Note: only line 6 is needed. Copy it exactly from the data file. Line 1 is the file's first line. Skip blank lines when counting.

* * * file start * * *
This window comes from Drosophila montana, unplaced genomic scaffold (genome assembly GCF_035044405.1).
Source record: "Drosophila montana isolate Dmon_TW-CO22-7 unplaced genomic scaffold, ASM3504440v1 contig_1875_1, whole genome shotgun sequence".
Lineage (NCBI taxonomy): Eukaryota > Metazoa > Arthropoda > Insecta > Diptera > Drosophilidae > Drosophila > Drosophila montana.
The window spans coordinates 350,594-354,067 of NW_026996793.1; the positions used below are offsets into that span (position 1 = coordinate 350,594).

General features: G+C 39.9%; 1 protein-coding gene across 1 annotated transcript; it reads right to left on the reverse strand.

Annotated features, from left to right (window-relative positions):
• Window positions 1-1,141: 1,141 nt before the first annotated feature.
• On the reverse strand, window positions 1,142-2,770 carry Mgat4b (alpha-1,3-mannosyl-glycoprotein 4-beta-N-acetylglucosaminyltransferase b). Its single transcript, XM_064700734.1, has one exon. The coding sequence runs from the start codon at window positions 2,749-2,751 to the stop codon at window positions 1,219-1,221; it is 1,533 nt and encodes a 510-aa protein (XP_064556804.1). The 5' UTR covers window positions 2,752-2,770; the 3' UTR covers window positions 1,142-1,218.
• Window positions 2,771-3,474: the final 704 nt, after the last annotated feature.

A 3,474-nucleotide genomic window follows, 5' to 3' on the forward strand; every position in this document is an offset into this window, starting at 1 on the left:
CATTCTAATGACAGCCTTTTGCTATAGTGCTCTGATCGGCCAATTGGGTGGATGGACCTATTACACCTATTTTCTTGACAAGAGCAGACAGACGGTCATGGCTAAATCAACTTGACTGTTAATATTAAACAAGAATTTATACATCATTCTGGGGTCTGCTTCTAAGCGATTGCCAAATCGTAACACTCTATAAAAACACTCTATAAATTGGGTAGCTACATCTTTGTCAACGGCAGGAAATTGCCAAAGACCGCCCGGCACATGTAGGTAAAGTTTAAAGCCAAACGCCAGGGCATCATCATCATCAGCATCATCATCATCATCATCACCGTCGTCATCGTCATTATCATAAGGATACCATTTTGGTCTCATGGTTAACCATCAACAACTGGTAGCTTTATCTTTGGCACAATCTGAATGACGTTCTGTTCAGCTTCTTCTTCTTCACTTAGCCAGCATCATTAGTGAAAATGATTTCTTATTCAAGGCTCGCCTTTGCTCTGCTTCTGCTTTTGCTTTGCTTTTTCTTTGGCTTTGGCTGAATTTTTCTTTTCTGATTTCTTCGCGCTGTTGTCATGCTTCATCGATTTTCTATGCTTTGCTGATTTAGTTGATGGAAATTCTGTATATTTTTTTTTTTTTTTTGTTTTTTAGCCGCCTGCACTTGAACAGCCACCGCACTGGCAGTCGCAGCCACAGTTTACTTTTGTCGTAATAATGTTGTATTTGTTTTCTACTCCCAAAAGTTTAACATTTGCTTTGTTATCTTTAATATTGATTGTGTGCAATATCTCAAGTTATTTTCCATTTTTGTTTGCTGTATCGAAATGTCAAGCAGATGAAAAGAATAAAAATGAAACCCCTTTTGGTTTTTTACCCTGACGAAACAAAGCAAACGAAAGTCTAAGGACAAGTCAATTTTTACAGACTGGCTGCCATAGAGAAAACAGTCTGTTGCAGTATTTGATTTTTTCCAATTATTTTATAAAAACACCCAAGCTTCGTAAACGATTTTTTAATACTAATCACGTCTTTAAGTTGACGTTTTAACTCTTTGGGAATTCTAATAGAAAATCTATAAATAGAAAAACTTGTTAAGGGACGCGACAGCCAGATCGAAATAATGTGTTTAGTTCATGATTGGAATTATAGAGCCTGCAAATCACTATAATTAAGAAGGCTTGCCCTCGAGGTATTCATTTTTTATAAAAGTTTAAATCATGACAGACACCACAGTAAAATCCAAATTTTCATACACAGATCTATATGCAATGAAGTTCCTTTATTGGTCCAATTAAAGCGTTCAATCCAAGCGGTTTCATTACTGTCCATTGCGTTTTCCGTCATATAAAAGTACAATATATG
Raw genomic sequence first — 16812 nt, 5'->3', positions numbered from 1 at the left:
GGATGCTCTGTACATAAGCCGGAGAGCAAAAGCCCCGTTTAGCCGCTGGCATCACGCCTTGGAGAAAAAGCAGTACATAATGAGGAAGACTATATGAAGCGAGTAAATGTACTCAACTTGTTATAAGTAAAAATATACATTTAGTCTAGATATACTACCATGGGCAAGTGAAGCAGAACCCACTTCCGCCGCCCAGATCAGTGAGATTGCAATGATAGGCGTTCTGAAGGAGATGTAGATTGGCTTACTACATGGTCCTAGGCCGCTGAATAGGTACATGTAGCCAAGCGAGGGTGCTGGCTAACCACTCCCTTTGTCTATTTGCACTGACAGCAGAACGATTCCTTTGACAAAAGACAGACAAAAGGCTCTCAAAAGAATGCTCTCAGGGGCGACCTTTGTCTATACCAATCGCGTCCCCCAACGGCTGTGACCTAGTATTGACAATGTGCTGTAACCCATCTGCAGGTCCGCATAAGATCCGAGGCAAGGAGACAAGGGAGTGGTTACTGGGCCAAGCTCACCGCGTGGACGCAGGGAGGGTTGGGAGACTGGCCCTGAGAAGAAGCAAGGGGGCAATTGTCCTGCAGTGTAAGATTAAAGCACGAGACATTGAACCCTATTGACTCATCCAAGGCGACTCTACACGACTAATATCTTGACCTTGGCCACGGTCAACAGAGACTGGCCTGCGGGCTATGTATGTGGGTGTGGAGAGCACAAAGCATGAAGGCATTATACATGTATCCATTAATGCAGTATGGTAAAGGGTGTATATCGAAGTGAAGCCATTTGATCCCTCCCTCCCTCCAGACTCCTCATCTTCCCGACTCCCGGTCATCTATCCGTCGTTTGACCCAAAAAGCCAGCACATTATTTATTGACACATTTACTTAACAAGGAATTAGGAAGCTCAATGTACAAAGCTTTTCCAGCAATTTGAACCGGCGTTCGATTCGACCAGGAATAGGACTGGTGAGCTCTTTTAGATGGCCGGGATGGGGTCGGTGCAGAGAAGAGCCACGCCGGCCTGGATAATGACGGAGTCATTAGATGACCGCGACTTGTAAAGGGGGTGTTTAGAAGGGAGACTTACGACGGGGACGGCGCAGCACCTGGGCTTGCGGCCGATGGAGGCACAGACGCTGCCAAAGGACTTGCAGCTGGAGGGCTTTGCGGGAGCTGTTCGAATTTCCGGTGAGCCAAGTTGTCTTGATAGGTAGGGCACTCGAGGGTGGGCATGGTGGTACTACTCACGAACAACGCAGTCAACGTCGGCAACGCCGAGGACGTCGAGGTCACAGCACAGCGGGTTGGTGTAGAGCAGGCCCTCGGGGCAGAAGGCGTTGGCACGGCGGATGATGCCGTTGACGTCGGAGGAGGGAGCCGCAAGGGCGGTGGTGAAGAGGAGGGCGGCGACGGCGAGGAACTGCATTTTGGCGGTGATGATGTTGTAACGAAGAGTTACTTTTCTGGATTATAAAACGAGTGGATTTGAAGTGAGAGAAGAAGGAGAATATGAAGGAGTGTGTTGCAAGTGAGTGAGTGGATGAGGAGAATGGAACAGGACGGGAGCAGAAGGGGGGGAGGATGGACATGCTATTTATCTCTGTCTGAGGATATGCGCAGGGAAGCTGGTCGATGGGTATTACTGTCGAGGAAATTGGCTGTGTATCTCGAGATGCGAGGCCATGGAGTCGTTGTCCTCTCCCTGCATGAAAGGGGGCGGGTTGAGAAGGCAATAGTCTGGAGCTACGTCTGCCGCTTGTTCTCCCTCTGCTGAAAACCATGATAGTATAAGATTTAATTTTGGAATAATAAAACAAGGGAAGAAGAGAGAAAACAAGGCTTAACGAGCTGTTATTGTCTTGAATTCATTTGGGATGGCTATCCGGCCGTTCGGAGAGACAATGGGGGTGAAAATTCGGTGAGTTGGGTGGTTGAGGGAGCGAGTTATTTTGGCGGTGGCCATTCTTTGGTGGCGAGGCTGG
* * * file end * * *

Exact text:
Annotated features, from left to right (window-relative positions):